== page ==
You gave me a harp
and then asked me back for it.
And you gave me life.
At the miser’s dinner-party
every bite is counted.
What would you say
if I tore the dress
if I drowned the horse
if I broke the harp
if I choked the strings
the strings of life?
I walked off a cliff?
I know your answer.
With your medieval mind
you’d announce me dead
and on the medical reports
you’d write the words
It is just as easy to read this as an attack on the Irish Catholic Church with its communion dress and blended medieval iconography of holy mother and thereby idealised mother, and threat of excommunication always present for strayers off the narrow way.
Nuala Ni Dhomhnaill’s awareness of vocabulary is always contemporary; rarely if ever does she resort to archaic terms or syntax, and never without good reason.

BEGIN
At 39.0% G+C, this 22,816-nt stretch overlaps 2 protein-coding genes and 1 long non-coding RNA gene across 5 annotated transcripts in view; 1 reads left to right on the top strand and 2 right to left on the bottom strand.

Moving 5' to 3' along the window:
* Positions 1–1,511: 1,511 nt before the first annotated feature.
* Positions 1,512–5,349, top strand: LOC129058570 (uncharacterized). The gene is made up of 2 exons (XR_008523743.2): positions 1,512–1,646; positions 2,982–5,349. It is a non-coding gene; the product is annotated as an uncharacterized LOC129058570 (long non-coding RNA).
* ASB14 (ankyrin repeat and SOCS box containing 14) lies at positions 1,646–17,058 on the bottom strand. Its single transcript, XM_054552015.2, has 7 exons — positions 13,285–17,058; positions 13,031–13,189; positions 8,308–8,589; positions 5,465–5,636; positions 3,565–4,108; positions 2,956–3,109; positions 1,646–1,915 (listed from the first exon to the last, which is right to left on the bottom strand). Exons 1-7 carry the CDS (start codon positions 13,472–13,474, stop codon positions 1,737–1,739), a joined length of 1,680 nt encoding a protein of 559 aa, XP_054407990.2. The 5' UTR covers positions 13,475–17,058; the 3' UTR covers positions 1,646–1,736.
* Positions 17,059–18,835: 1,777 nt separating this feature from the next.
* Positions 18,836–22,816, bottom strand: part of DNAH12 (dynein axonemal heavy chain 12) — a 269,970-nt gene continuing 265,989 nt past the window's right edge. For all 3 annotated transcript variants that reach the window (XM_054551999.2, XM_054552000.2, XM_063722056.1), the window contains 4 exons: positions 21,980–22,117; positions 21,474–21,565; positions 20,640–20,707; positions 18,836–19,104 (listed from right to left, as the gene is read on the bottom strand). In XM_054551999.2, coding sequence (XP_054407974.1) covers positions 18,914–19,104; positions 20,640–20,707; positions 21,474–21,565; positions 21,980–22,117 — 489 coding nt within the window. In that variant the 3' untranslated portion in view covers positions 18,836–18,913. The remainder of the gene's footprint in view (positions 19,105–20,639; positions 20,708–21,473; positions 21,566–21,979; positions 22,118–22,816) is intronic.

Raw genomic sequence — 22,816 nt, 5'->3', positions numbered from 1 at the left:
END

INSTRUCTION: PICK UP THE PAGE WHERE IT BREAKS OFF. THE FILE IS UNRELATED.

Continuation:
Whereas references to her father’s side frequently crop-up in comments, articles and poems her mother never does. This cannot but be felt. The question is, how far can one read this as an estrangement from her mother. I think Laura O’Connor has the most salient comment here: ‘… both Nuala Ni Dhomhnaill and (Mebdh) McGuckian rely on “the enabling myth of the disabling mother”, citing “hostile, rather than nurturant mothering” as their impetus to art.’ It is a device for both moving on and for subverting implied obligations to limited and limiting ideals.
In ‘Words for the Branwen Theme’ she writes ‘Civil Rights was my mother.’ Here we deal with an important distinction between biological parent and the parent, or agent, of awareness: political, cultural and feminist. These are shifting distinctions, I admit, but relevant.